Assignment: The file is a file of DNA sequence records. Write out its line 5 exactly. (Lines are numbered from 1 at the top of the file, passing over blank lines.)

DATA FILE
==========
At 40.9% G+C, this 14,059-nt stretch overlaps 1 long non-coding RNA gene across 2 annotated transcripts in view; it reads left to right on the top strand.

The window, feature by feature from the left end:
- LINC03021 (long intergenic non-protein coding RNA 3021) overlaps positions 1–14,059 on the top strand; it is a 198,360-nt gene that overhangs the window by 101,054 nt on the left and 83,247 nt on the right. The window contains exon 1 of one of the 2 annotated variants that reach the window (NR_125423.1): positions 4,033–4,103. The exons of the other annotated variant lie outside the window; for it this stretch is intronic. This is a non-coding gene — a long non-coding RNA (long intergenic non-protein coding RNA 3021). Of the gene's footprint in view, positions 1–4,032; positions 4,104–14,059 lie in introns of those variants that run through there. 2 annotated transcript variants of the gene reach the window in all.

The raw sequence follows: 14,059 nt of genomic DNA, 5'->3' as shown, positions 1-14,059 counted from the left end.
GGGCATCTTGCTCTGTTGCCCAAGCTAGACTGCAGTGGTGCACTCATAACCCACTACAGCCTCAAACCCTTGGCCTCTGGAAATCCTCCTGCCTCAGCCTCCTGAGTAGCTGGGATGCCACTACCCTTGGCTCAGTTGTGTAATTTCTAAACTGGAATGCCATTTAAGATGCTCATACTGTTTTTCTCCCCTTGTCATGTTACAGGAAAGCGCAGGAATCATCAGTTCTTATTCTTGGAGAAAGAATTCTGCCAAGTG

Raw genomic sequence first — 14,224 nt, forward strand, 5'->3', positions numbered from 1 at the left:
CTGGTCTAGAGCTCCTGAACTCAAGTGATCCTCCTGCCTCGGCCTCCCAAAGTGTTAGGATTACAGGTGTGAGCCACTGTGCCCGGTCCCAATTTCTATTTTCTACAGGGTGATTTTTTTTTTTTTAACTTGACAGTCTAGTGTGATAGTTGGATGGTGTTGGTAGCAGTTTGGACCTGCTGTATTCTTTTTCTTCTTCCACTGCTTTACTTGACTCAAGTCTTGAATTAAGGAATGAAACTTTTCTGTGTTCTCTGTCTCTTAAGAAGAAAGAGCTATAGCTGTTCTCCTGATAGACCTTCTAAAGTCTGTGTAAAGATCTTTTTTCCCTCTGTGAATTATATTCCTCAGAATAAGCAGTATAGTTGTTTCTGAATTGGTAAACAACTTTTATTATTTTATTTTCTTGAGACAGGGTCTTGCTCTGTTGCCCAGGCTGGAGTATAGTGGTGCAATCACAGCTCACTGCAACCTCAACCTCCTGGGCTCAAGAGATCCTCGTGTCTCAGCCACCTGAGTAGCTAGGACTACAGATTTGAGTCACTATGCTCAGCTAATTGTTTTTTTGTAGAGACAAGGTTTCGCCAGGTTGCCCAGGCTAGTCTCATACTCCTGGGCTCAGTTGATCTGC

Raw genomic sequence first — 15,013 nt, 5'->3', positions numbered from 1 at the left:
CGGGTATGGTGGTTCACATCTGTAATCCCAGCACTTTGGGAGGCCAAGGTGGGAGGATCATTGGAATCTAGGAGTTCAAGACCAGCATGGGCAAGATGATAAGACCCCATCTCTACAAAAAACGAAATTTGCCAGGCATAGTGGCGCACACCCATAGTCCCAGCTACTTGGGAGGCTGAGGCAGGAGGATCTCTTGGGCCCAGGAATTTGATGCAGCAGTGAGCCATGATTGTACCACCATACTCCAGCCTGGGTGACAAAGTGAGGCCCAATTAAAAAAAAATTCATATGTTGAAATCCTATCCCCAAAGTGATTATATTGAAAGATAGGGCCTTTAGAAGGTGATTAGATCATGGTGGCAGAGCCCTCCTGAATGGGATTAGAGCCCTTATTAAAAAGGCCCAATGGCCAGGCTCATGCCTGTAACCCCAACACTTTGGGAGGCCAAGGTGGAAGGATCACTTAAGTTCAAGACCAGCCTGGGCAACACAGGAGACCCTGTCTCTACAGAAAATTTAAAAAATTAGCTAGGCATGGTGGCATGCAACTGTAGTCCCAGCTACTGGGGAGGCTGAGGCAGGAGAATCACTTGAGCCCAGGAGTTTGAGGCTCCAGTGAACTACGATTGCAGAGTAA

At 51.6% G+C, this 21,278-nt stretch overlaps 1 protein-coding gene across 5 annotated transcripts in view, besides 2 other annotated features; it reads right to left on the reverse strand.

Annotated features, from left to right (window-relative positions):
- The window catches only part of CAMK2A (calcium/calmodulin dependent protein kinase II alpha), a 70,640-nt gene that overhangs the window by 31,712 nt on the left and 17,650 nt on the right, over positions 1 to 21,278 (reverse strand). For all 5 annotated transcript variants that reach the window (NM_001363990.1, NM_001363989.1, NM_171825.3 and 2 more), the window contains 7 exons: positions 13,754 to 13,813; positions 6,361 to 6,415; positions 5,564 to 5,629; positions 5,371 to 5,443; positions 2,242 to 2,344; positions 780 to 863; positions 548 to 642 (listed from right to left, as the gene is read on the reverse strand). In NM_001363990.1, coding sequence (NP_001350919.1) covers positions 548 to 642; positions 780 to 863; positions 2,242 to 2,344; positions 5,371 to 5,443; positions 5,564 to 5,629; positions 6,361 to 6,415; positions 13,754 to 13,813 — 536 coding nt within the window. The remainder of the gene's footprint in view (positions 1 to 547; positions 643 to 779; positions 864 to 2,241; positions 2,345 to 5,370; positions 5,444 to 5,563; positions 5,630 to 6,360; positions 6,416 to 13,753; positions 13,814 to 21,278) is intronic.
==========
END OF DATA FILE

GGGCATCTTGCTCTGTTGCCCAAGCTAGACTGCAGTGGTGCACTCATAACCCACTACAGCCTCAAACCCTTGGCCTCTGGAAATCCTCCTGCCTCAGCCTCCTGAGTAGCTGGGATGCCACTACCCTTGGCTCAGTTGTGTAATTTCTAAACTGGAATGCCATTTAAGATGCTCATACTGTTTTTCTCCCCTTGTCATGTTACAGGAAAGCGCAGGAATCATCAGTTCTTATTCTTGGAGAAAGAATTCTGCCAAGTG